Canadian Children’s Opera Company. Brundibár. Hans Krása (composer), Joel Ivany (director), Dean Burry (artistic director), Teri Dunn (music director). At Harbour Front Centre Theatre. March 2-5.
When the children’s opera Brundibár premiered at a Jewish orphanage in Prague in 1942, its composer, Hans Krása, had already been deported to Theresienstadt, the concentration camp where the opera would be performed over fifty-five times. Seventy-five years after the Prague premiere of Brundibár, the Canadian Children’s Opera Company presented the opera this weekend in a masterful staging by Joel Ivany.
In keeping with the Canadian Children’s Opera Company’s tradition of featuring Canadian content in their performances, artistic director Dean Burry framed Krása’s opera with For the Children, a cantata by the late Canadian composer, Robert Evans, which features poetry written by children in Theresienstadt. Joel Ivany, a champion for adding 21st-century relevance to classic works, ingeniously incorporated snippets of the Canadian Malcolm Clarke’s Academy Award-winning documentary, The Lady in No. 6, about Alice Sommer-Herz, a Holocaust survivor whose son was a member of the original cast of Brundibár.
These Canadian additions to the work added thoughtful relevance to the performance. Evans’ cantata alternates between moments of poignancy, terror, and bravery. At times a drum evoked war sounds amidst the children’s voices. The final movement of the cantata diverges from settings of the children’s poetry to feature Hebrew text, as well as the words “Dona eis requiem,” the Latin words for “grant them rest,” with which the CCOC closed their performance. Teri Dunn, music director of the CCOC, led a chamber ensemble in nuanced performances of both Evans and Krása’s music.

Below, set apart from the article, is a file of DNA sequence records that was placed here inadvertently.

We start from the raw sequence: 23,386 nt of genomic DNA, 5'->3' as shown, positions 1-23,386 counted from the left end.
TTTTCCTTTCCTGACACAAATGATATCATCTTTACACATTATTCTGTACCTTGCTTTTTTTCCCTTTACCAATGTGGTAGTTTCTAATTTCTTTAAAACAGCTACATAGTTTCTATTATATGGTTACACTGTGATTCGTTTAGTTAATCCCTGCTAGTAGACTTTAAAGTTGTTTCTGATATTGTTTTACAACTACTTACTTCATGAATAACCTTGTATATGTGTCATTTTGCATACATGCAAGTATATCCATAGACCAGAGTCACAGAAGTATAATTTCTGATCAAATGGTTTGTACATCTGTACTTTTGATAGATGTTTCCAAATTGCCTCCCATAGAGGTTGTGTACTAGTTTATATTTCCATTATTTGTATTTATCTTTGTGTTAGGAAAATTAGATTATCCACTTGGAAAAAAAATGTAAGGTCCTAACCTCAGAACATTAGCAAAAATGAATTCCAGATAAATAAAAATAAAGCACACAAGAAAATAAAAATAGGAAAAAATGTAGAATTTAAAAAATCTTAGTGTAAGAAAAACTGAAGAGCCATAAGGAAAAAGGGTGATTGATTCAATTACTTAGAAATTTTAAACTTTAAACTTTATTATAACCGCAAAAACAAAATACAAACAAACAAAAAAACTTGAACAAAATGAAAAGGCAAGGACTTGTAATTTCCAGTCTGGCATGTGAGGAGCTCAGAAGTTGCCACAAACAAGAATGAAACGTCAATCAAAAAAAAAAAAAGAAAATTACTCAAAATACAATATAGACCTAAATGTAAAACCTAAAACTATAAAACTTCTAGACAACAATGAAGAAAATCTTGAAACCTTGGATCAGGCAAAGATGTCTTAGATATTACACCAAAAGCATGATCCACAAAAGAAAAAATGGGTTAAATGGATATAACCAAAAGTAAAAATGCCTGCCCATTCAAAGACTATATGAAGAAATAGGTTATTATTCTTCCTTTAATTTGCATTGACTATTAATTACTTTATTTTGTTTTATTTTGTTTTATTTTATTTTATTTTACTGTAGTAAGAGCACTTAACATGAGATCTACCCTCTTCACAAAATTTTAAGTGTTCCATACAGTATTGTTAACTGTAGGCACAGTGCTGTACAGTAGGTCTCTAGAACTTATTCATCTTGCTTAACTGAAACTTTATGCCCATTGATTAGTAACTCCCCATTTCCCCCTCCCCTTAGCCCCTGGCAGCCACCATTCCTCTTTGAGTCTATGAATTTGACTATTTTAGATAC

Brundibár has often been compared to Hansel and Gretel, as it features two child protagonists who triumph over an evil opponent. Ivany’s staging featured elements reminiscent of Hansel and Gretel, as in the whimsical dream sequence where children danced, acted like animals and held little stars illustrating the night sky. The performers ranged from ages 3-18, whom Ivany skilfully wove in and out of tableaux, choreography and village scenes.
Performances from CCOC members were strong throughout, and each member of the chorus were fully committed to their characters. Musically, the choir sang beautifully in tune and with complete rhythmic and textual commitment, with confident solo voices shining throughout the piece. Brundibár’s score calls for a range of colours from its performers, and the CCOC effortlessly shifted from moments of floating, delicate beauty to militaristic motifs to joyful, childish dances.
In 1944, Hans Krása and all the children who performed in Brundibár were moved from Theresienstadt to Auschwitz, where they were killed shortly after arriving. In the CCOC’s production of Brundibár, hope, love and joy in making art are highlighted as the piece’s message.
At one point in the footage from The Lady in No. 6 used by the CCOC, Alice Sommer-Herz states that she doesn’t believe in hate, as hatred only breeds hatred, and that music is the only thing that gives her hope. In these times where hatred has felt more and more present, seeing the CCOC, a choir comprised of young people from all different backgrounds, perform this powerful work at the highest level, pays tribute to Sommer-Herz’s and the original performers and creators of Brundibár’s memory and certainly gives grounds for hope.
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